Putting a message behind the picture
With humanity facing urgent environmental and social challenges, Yann Arthus-Bertrand employs the power of photography to foster change. His GoodPlanet foundation promotes ecology and solidarity while engaging in projects to boost sustainability efforts worldwide. In an interview with Scope, he explains the role that both individuals and companies have to play in safeguarding the planet for future generations.
Mr. Bertrand, do you consider your photography artwork or a mission?
The goal of my photography is to raise public awareness about environmental issues and environmental protection. In other words, my photographic work aims to make ecology and humanism a central issue, in order to encourage people to take real action for Earth and its inhabitants. All of my photographic work is royalty-free for schools, associations and non governmental organizations. Also, I hope that my photography will become a form of heritage for a new generation, even if Earth is changing a lot every year due to the expansion of capitalism.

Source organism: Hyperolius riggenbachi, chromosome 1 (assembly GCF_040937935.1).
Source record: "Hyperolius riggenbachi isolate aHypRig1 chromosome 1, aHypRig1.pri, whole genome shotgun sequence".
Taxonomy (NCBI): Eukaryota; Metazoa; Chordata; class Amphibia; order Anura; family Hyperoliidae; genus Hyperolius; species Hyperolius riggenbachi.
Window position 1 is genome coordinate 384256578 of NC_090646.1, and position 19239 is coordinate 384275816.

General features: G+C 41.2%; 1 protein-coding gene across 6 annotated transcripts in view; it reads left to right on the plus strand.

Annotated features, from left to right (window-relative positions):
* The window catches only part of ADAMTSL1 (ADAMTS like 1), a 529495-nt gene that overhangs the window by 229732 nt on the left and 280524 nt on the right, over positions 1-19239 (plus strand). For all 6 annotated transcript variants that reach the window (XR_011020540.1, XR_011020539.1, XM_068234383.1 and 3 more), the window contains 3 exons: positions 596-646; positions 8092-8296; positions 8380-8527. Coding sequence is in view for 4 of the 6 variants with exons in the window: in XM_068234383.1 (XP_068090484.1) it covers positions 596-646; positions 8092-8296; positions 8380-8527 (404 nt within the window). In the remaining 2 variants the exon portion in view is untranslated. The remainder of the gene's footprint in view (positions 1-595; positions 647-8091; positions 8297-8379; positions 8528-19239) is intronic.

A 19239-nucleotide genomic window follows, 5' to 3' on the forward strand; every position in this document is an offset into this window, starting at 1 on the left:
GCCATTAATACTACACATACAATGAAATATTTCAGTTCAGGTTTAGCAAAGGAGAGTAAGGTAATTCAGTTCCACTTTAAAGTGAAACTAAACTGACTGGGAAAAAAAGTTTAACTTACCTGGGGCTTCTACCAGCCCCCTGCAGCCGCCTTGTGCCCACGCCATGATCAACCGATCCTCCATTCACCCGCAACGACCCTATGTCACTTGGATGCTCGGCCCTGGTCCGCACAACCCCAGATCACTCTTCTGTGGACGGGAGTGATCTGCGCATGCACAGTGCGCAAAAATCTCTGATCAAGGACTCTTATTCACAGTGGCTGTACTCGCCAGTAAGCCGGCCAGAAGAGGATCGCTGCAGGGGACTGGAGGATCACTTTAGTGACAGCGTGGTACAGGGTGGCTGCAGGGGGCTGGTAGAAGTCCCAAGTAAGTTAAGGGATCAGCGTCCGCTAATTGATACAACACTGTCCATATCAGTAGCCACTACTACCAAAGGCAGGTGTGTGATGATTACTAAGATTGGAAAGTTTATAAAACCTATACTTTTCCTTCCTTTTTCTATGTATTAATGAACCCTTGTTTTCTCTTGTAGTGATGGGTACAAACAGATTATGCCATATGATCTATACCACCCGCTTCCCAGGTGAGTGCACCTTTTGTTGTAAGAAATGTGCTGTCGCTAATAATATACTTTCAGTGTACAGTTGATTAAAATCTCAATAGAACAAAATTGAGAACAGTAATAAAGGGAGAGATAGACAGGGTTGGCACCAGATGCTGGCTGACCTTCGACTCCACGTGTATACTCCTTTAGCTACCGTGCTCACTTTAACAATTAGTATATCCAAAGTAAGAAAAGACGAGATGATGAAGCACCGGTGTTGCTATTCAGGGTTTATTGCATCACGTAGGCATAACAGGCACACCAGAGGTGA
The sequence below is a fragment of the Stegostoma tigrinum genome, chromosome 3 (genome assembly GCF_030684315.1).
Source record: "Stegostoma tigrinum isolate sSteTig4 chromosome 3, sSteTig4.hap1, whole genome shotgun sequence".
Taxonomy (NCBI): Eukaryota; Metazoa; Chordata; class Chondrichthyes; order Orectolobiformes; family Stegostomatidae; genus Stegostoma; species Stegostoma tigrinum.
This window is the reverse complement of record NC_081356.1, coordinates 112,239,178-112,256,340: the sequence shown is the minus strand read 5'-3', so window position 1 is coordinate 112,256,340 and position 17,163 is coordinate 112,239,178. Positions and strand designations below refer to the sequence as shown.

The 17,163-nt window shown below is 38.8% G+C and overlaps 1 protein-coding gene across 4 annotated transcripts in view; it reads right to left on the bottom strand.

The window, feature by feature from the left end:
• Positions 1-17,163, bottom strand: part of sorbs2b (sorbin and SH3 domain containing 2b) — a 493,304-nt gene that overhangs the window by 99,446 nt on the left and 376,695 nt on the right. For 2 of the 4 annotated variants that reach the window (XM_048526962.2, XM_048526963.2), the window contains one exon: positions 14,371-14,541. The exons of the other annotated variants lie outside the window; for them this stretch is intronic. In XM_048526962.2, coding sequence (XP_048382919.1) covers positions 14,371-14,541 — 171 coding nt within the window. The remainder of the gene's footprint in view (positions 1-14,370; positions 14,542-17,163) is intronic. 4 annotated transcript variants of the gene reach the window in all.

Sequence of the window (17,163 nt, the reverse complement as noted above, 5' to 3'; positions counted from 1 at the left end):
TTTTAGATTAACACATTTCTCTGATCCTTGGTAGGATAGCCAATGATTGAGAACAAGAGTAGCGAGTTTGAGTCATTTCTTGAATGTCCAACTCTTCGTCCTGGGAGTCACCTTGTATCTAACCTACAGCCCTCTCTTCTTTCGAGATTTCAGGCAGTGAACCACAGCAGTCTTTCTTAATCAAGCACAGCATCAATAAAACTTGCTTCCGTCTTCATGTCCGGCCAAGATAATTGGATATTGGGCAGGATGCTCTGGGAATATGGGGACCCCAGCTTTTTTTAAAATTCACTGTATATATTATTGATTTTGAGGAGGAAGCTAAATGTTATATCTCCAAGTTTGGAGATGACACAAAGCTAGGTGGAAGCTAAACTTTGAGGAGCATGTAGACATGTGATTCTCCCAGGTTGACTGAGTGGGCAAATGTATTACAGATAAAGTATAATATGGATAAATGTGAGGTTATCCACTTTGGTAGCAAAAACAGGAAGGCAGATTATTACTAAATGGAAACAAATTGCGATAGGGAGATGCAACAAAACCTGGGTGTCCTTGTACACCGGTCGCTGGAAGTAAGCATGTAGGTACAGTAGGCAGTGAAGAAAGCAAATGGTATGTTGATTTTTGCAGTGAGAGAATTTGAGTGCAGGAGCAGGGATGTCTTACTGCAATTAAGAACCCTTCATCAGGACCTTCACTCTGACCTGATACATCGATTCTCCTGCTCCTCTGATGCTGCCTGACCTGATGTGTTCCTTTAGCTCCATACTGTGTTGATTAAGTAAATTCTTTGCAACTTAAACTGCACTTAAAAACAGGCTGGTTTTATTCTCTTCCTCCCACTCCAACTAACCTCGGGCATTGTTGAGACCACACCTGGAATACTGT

When you started your photographic work, it seems that the main goal was to enhance the beauty of our world.
That’s true, but after several trips and after meeting with a lot of scientists, I realized that it was essential to put a message behind each picture.
Do you sometimes wish you lived on another planet?
No, not at all. I love Earth, and I don’t think that exploring Mars or other planets will help to solve the issues we’re currently facing on our planet. We should focus first on the environment that surrounds us and should learn to respect it. I think we lack respect for our beautiful flora and fauna.